Open Education

As part of my Open University Open Education course I had to create an artefact defining open education using some of ideas put forward by Weller and Anderson

Here is my artefact for which I used Prezi.

My main point is that we have now, more or less, achieved education for all (obviously lots of countries still have a way to go and some might argue the UK still has lessons to learn, but that’s another post!) and this is one aspect of “openness”. However, humans and technology are evolving and we are now accessing education differently. It’s not just about being able to access education, it’s how we access and use it.

The MOOCs (massive open on-line courses) I do have highlighted this. We are now called “open scholars”. Wells raises the following point in his article The openness-creativity cycle in education – A Perspective

The combination of digital content and a global, socially oriented distribution network has created the conditions in which new interpretations of open education can develop. Indeed, some commentators have begun to talk of the ‘open scholar’, which is almost synonymous with the ‘digital scholar’ so closely aligned are the new technologies and open approaches.

I completely agree that the new technologies and open approaches are interlinked. Without technology I would not be competing these courses. They have opened a new world of global on-line collaboration which I have never encountered before. The access to resources is another aspect new to me. The fact that people are so willing to share their resources, ideas and experiences is amazing. Throughout the MOOCs I am a scholar but will also “teach” as will the others taking part. We all have something to bring to the course. The lecturers are there and start us off but the scholars are the drivers.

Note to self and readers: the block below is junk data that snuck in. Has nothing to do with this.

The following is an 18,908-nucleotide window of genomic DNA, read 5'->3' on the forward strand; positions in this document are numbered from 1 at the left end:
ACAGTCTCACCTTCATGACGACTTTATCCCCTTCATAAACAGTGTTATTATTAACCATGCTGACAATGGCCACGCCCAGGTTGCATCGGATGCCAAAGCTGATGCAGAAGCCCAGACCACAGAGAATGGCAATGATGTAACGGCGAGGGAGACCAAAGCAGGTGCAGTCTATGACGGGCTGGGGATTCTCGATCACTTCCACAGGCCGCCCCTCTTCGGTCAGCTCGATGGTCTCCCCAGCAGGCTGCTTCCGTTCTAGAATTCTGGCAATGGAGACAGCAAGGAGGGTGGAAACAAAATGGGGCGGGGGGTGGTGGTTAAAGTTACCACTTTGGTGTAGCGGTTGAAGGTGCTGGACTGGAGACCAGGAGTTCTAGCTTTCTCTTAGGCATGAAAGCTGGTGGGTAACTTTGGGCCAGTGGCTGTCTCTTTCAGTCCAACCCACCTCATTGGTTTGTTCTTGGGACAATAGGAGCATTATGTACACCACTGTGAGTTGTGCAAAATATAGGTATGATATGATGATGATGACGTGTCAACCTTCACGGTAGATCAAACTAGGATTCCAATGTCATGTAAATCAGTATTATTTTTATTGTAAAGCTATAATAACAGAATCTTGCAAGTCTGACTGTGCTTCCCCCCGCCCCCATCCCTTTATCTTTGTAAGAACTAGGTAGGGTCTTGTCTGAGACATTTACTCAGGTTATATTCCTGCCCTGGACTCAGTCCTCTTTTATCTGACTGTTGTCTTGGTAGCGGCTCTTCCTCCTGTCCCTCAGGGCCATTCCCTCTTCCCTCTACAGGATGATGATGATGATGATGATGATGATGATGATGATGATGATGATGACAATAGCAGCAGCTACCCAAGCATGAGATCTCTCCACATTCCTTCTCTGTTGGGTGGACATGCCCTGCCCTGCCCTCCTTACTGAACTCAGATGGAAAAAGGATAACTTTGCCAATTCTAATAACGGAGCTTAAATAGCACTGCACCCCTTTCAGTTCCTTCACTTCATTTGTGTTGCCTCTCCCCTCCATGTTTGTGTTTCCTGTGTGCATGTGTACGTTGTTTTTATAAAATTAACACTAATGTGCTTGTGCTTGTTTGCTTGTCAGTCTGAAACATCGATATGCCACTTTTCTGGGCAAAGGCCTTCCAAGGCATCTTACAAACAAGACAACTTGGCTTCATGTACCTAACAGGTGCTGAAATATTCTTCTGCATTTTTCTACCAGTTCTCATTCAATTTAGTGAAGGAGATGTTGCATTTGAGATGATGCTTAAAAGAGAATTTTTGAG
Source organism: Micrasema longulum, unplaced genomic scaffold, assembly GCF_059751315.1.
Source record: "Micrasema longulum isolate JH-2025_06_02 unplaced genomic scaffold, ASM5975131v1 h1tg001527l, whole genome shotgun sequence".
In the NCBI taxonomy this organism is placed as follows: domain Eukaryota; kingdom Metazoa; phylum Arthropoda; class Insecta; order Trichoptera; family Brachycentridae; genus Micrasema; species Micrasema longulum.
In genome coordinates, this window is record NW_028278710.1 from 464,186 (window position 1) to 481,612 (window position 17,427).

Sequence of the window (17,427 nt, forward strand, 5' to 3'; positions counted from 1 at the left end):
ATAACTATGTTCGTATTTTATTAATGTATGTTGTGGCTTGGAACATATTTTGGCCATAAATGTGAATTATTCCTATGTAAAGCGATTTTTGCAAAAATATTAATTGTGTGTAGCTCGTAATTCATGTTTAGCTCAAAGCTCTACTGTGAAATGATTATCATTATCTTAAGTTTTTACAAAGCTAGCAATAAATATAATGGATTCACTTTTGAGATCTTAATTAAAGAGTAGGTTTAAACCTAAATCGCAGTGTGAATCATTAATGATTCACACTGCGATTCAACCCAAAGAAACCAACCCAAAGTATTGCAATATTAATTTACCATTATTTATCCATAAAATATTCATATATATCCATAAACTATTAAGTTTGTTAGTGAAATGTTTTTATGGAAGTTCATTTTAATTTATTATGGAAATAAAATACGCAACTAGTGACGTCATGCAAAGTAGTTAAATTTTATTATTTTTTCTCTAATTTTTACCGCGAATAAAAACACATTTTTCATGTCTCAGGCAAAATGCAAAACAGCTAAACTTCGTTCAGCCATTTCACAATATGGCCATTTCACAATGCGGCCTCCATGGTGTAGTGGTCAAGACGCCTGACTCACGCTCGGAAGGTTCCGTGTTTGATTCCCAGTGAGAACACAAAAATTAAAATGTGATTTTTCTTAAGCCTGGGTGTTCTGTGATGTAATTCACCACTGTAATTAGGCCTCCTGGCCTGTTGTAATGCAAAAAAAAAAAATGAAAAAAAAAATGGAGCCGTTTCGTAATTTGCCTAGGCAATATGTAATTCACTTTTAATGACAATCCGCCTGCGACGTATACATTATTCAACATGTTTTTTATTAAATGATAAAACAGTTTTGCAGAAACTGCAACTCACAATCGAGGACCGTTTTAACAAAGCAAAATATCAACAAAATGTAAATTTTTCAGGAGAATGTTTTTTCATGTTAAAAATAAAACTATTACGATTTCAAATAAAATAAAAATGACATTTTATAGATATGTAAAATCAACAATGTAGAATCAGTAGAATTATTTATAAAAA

This model of education has the potential to “open” education to all. Whether to those who have already been through the education system or those who have never had the chance. I saw one of the most inspirational TED talks recently. I love the idea that the “teacher asks the question and then stands back and admires the answers”. Sugata Mitra, educational researcher, has a wish; “My wish is that we design the future of learning. We don’t want to be spare parts for a great human computer, do we? So we need to design a future for learning. My wish is to design a future for learning by supporting children all over the world to tap into their wonder and their ability to work together”.

And this is how I feel about MOOCs in that they support me to learn by tapping into my sense of wonder and letting me collaborate and share with like minded people. I am open to education and education is open to me.



  1. I think UK penetration of broadband is around 87% but there are those who have little or no access to the internet. There is a cost – hardware and software, then somewhere to ‘do stuff’ which might be a desktop in a corridor or a laptop on the kitchen table – if anything at all. Some 4% don’t want anything to do with the Internet, and these are people in groups who you’d imagine would be online. Mobile phones are closer to universal, though text is a bit clunky – increasingly smartphones rather than desktops or laptops should increase access. Then of course you have to ask how accessible any of this might be for people with a variety of disabilities.

  2. Nat Nelson says:

    Poverty in the UK also has an effect. Students not eating properly, not having a quiet place to study, no access to broadband and being disadvantaged in terms of literacy in many cases.

Leave a Reply

Fill in your details below or click an icon to log in: Logo

You are commenting using your account. Log Out / Change )

Twitter picture

You are commenting using your Twitter account. Log Out / Change )

Facebook photo

You are commenting using your Facebook account. Log Out / Change )

Google+ photo

You are commenting using your Google+ account. Log Out / Change )

Connecting to %s

%d bloggers like this: